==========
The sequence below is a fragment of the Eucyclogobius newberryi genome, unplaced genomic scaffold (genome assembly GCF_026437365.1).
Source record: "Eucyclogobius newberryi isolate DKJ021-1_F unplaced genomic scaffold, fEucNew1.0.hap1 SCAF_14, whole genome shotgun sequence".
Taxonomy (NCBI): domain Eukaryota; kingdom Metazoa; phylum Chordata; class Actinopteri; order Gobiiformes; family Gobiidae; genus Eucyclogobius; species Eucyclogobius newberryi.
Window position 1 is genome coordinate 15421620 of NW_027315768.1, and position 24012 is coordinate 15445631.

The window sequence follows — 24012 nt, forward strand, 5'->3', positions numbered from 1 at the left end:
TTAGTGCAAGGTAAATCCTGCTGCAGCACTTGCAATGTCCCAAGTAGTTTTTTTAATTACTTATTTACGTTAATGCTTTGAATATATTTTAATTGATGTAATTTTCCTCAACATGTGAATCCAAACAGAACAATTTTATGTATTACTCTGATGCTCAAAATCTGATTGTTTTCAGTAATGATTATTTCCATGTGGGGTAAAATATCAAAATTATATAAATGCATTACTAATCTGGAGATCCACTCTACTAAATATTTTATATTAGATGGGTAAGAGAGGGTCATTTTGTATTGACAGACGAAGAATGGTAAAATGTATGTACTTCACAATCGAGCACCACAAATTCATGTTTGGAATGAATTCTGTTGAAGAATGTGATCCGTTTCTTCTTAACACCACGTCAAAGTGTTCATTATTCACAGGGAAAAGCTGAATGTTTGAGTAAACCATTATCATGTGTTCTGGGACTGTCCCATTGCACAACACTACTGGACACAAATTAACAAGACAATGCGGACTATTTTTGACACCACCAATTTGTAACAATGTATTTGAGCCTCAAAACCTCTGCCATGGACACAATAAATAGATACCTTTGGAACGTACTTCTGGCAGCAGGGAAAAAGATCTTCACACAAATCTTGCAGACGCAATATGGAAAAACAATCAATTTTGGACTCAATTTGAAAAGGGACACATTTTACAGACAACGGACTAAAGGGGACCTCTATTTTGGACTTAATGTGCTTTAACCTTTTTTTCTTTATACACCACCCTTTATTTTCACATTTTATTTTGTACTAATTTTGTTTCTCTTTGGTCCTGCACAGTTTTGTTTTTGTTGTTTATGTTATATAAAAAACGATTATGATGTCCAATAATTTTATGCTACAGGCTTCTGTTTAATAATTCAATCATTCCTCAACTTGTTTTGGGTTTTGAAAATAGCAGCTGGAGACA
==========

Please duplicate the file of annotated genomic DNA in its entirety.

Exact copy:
The sequence below is a fragment of the Eucyclogobius newberryi genome, unplaced genomic scaffold (genome assembly GCF_026437365.1).
Source record: "Eucyclogobius newberryi isolate DKJ021-1_F unplaced genomic scaffold, fEucNew1.0.hap1 SCAF_14, whole genome shotgun sequence".
Taxonomy (NCBI): domain Eukaryota; kingdom Metazoa; phylum Chordata; class Actinopteri; order Gobiiformes; family Gobiidae; genus Eucyclogobius; species Eucyclogobius newberryi.
Window position 1 is genome coordinate 15421620 of NW_027315768.1, and position 24012 is coordinate 15445631.

The window sequence follows — 24012 nt, forward strand, 5'->3', positions numbered from 1 at the left end:
TTAGTGCAAGGTAAATCCTGCTGCAGCACTTGCAATGTCCCAAGTAGTTTTTTTAATTACTTATTTACGTTAATGCTTTGAATATATTTTAATTGATGTAATTTTCCTCAACATGTGAATCCAAACAGAACAATTTTATGTATTACTCTGATGCTCAAAATCTGATTGTTTTCAGTAATGATTATTTCCATGTGGGGTAAAATATCAAAATTATATAAATGCATTACTAATCTGGAGATCCACTCTACTAAATATTTTATATTAGATGGGTAAGAGAGGGTCATTTTGTATTGACAGACGAAGAATGGTAAAATGTATGTACTTCACAATCGAGCACCACAAATTCATGTTTGGAATGAATTCTGTTGAAGAATGTGATCCGTTTCTTCTTAACACCACGTCAAAGTGTTCATTATTCACAGGGAAAAGCTGAATGTTTGAGTAAACCATTATCATGTGTTCTGGGACTGTCCCATTGCACAACACTACTGGACACAAATTAACAAGACAATGCGGACTATTTTTGACACCACCAATTTGTAACAATGTATTTGAGCCTCAAAACCTCTGCCATGGACACAATAAATAGATACCTTTGGAACGTACTTCTGGCAGCAGGGAAAAAGATCTTCACACAAATCTTGCAGACGCAATATGGAAAAACAATCAATTTTGGACTCAATTTGAAAAGGGACACATTTTACAGACAACGGACTAAAGGGGACCTCTATTTTGGACTTAATGTGCTTTAACCTTTTTTTCTTTATACACCACCCTTTATTTTCACATTTTATTTTGTACTAATTTTGTTTCTCTTTGGTCCTGCACAGTTTTGTTTTTGTTGTTTATGTTATATAAAAAACGATTATGATGTCCAATAATTTTATGCTACAGGCTTCTGTTTAATAATTCAATCATTCCTCAACTTGTTTTGGGTTTTGAAAATAGCAGCTGGAGACA